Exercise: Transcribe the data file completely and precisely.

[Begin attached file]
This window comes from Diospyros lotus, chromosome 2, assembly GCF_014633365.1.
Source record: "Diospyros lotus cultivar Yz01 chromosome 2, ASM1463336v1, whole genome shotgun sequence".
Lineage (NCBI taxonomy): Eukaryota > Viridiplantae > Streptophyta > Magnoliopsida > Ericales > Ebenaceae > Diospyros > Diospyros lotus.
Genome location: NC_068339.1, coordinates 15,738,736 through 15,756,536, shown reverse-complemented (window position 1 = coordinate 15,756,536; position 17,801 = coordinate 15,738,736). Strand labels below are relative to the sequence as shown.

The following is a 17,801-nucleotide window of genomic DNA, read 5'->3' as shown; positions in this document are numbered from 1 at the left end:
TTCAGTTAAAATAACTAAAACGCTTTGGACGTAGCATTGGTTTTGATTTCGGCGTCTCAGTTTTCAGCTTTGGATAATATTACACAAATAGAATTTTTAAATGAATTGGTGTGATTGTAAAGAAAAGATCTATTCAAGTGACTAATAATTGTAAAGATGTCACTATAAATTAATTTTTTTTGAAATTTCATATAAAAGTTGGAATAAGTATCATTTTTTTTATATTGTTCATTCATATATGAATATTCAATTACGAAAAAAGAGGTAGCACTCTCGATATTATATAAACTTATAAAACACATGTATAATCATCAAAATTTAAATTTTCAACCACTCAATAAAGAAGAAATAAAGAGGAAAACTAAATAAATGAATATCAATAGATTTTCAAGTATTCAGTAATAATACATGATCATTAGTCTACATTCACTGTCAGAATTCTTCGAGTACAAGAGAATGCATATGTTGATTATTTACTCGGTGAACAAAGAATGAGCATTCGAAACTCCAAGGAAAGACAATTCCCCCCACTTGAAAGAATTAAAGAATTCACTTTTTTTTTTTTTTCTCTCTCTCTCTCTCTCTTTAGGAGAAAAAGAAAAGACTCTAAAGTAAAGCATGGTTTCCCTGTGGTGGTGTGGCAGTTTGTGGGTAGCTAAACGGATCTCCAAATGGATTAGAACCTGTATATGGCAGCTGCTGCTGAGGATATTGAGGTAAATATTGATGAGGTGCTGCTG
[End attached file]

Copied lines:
This window comes from Diospyros lotus, chromosome 2, assembly GCF_014633365.1.
Source record: "Diospyros lotus cultivar Yz01 chromosome 2, ASM1463336v1, whole genome shotgun sequence".
Lineage (NCBI taxonomy): Eukaryota > Viridiplantae > Streptophyta > Magnoliopsida > Ericales > Ebenaceae > Diospyros > Diospyros lotus.
Genome location: NC_068339.1, coordinates 15,738,736 through 15,756,536, shown reverse-complemented (window position 1 = coordinate 15,756,536; position 17,801 = coordinate 15,738,736). Strand labels below are relative to the sequence as shown.

The following is a 17,801-nucleotide window of genomic DNA, read 5'->3' as shown; positions in this document are numbered from 1 at the left end:
TTCAGTTAAAATAACTAAAACGCTTTGGACGTAGCATTGGTTTTGATTTCGGCGTCTCAGTTTTCAGCTTTGGATAATATTACACAAATAGAATTTTTAAATGAATTGGTGTGATTGTAAAGAAAAGATCTATTCAAGTGACTAATAATTGTAAAGATGTCACTATAAATTAATTTTTTTTGAAATTTCATATAAAAGTTGGAATAAGTATCATTTTTTTTATATTGTTCATTCATATATGAATATTCAATTACGAAAAAAGAGGTAGCACTCTCGATATTATATAAACTTATAAAACACATGTATAATCATCAAAATTTAAATTTTCAACCACTCAATAAAGAAGAAATAAAGAGGAAAACTAAATAAATGAATATCAATAGATTTTCAAGTATTCAGTAATAATACATGATCATTAGTCTACATTCACTGTCAGAATTCTTCGAGTACAAGAGAATGCATATGTTGATTATTTACTCGGTGAACAAAGAATGAGCATTCGAAACTCCAAGGAAAGACAATTCCCCCCACTTGAAAGAATTAAAGAATTCACTTTTTTTTTTTTTTCTCTCTCTCTCTCTCTCTTTAGGAGAAAAAGAAAAGACTCTAAAGTAAAGCATGGTTTCCCTGTGGTGGTGTGGCAGTTTGTGGGTAGCTAAACGGATCTCCAAATGGATTAGAACCTGTATATGGCAGCTGCTGCTGAGGATATTGAGGTAAATATTGATGAGGTGCTGCTG